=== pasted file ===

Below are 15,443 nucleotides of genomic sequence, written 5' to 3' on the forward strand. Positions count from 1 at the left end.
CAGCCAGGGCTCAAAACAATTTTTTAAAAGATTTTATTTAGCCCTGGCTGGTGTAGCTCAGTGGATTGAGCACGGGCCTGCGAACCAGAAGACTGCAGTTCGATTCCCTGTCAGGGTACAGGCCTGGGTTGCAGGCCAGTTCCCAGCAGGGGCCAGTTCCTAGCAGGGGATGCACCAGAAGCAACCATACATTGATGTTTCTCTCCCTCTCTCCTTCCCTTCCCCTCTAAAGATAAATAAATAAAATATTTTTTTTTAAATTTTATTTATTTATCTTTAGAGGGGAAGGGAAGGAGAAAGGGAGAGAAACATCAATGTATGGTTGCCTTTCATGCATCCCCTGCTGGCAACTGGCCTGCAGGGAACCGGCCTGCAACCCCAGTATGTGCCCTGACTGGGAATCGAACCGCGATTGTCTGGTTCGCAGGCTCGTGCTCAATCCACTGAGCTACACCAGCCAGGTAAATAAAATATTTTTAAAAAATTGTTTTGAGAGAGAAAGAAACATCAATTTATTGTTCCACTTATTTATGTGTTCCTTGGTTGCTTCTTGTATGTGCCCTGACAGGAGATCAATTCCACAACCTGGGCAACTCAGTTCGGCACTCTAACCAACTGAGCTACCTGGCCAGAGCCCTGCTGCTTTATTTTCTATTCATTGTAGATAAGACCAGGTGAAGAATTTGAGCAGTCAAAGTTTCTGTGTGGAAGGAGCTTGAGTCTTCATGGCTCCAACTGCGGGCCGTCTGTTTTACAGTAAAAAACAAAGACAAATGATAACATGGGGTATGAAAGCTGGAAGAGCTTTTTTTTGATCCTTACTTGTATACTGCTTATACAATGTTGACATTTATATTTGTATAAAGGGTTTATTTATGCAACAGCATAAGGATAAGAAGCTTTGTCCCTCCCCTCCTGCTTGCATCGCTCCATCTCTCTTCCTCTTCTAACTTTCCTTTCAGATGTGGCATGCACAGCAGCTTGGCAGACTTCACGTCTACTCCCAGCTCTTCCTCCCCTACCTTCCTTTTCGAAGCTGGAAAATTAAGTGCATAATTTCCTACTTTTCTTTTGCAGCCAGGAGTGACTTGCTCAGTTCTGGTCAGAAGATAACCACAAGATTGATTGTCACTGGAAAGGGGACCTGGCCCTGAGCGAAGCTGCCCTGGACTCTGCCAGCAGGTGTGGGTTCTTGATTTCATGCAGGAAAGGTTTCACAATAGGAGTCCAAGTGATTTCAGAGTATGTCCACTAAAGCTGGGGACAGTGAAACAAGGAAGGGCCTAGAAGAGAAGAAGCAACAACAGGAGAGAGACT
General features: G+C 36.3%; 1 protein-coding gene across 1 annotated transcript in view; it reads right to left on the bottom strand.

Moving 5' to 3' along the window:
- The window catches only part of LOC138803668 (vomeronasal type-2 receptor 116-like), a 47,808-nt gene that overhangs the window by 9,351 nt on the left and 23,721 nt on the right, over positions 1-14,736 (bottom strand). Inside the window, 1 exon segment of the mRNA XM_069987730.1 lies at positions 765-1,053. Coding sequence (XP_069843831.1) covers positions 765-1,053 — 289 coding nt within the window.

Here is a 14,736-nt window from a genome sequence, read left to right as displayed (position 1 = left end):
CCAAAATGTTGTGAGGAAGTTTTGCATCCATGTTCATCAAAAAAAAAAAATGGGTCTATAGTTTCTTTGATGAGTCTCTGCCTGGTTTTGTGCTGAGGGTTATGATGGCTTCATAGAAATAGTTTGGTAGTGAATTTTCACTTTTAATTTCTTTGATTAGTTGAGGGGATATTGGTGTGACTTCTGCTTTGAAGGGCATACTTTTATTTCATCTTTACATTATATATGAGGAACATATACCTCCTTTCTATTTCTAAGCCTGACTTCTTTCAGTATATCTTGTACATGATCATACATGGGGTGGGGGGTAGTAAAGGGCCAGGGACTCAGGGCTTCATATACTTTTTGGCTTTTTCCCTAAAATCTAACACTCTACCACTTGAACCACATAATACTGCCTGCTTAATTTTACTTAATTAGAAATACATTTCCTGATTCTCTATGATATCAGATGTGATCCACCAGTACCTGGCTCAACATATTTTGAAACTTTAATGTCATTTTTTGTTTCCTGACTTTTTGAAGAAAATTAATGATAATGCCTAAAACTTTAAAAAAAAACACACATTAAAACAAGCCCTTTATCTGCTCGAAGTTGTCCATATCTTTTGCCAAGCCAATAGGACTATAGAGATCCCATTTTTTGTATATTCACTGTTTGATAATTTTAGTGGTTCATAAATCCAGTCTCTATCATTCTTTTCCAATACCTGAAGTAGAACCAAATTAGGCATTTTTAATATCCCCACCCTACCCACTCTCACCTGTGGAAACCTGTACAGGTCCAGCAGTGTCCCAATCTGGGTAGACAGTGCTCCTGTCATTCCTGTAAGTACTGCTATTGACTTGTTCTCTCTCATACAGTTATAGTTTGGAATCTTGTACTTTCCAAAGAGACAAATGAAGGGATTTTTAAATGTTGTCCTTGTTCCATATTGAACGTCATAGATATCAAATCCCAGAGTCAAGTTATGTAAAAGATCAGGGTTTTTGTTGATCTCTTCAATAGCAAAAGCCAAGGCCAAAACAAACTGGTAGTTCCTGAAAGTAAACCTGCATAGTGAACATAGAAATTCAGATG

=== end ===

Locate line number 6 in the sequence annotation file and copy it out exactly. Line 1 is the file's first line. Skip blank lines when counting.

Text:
Here is a 14,736-nt window from a genome sequence, read left to right as displayed (position 1 = left end):